Kenya crisis talks achieve breakthrough
Negotiators for Kenyan President Mwai Kibaki and opposition leader Raila Odinga have achieved a "breakthrough" in their dispute over the December 27 election, local media and a source close to the talks said on Friday.
"Yes, it's a big one. Kofi Annan will come out soon and tell you all about it," the source said, referring to the former UN secretary-general and mediator who was meeting the two men.
Riots and ethnic attacks have killed more than 1,000 people and uprooted 300,000 since the December 27 polls, shattering Kenya's image as a stable business, tourism and transport hub.
Mutula Kilonzo, a member of the government's negotiating team, said earlier the talks were making good progress.
Annan, who is leading the attempts to bring the country's feuding parties together, said earlier the negotiations could not afford to fail – and Kilonzo agreed.
"We cannot afford our people using bows and arrows, people being pulled out of buses to be asked 'which language do you speak?' and then being chopped," Kilonzo said.
Negotiators had agreed on principles to end violence and help refugees, but had been wrestling with the issue of who won the election and what should happen next.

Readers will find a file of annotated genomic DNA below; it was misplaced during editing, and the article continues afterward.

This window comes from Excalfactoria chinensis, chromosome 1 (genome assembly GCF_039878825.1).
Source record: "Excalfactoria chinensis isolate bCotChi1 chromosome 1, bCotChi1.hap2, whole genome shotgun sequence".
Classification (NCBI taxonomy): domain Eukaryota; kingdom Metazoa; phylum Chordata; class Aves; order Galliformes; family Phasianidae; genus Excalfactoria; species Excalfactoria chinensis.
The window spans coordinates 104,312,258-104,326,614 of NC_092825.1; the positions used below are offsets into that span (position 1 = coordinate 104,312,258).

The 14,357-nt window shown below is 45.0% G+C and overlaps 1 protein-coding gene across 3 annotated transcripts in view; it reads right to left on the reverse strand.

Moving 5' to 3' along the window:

Foreign ministers from the regional IGAD bloc threw their weight behind Annan on Friday, rejecting opposition charges they were visiting Kenya to launch separate talks to undermine him.
Speaking on behalf of his colleagues, Ethiopian Foreign Minister Seyoum Mesfin said Annan had been called in by the African Union, and the whole continent recognised its authority. "Proliferation of initiatives have not helped anywhere" he said.
IGAD member nations have had bad experiences from numerous peace initiatives, he said, referring to Somalia, Sudan and the Ethiopia-Eritrea border conflict.
Kenya holds IGAD's rotating chairmanship and has built up goodwill in the bloc for its regional peace efforts.
In addition to hundreds of deaths, the turmoil in Kenya has uprooted 300,000 people, many living in squalid conditions and fearful of returning home.
To assess the situation, the UN Under-Secretary-General for Humanitarian Affairs and Emergency Relief Co-ordinator, John Holmes, flew in on Friday for a three-day trip and was due on Saturday to visit Rift Valley towns hit by tribal clashes.
Both sides have accused each other of rigging the December vote -- allegations that triggered unrest laying bare deep divisions over land, wealth and power that date from colonial rule and have since been stoked by politicians.
Annan told BBC radio before his talks with the two leaders on Friday that he was not ready to contemplate failure.
"I'm not ready to give up now ... We cannot afford to fail, he said, noting signs of compromise on both sides. (Reuters)
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